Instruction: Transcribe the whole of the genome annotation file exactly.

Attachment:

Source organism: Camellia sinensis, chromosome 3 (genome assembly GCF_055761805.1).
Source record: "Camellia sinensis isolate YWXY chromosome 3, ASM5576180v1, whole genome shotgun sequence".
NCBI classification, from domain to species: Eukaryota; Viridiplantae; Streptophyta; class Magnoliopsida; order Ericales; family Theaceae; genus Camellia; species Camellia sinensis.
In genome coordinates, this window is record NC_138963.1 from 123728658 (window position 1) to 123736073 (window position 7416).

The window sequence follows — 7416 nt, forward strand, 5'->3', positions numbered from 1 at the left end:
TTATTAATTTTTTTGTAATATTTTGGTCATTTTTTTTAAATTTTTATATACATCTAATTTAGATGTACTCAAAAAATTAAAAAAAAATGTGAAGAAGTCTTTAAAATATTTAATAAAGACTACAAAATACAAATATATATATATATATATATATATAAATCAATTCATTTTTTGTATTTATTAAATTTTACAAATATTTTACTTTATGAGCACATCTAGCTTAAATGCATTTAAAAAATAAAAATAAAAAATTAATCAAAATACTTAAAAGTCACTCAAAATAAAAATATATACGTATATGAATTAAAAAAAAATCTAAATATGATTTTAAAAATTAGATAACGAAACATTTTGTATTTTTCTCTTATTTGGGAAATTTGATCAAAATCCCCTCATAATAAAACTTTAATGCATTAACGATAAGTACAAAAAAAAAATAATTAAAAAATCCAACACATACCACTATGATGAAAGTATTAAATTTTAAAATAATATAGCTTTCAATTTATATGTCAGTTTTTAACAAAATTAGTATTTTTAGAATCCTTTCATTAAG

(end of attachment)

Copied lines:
Source organism: Camellia sinensis, chromosome 3 (genome assembly GCF_055761805.1).
Source record: "Camellia sinensis isolate YWXY chromosome 3, ASM5576180v1, whole genome shotgun sequence".
NCBI classification, from domain to species: Eukaryota; Viridiplantae; Streptophyta; class Magnoliopsida; order Ericales; family Theaceae; genus Camellia; species Camellia sinensis.
In genome coordinates, this window is record NC_138963.1 from 123728658 (window position 1) to 123736073 (window position 7416).

The window sequence follows — 7416 nt, forward strand, 5'->3', positions numbered from 1 at the left end:
TTATTAATTTTTTTGTAATATTTTGGTCATTTTTTTTAAATTTTTATATACATCTAATTTAGATGTACTCAAAAAATTAAAAAAAAATGTGAAGAAGTCTTTAAAATATTTAATAAAGACTACAAAATACAAATATATATATATATATATATATATAAATCAATTCATTTTTTGTATTTATTAAATTTTACAAATATTTTACTTTATGAGCACATCTAGCTTAAATGCATTTAAAAAATAAAAATAAAAAATTAATCAAAATACTTAAAAGTCACTCAAAATAAAAATATATACGTATATGAATTAAAAAAAAATCTAAATATGATTTTAAAAATTAGATAACGAAACATTTTGTATTTTTCTCTTATTTGGGAAATTTGATCAAAATCCCCTCATAATAAAACTTTAATGCATTAACGATAAGTACAAAAAAAAAATAATTAAAAAATCCAACACATACCACTATGATGAAAGTATTAAATTTTAAAATAATATAGCTTTCAATTTATATGTCAGTTTTTAACAAAATTAGTATTTTTAGAATCCTTTCATTAAG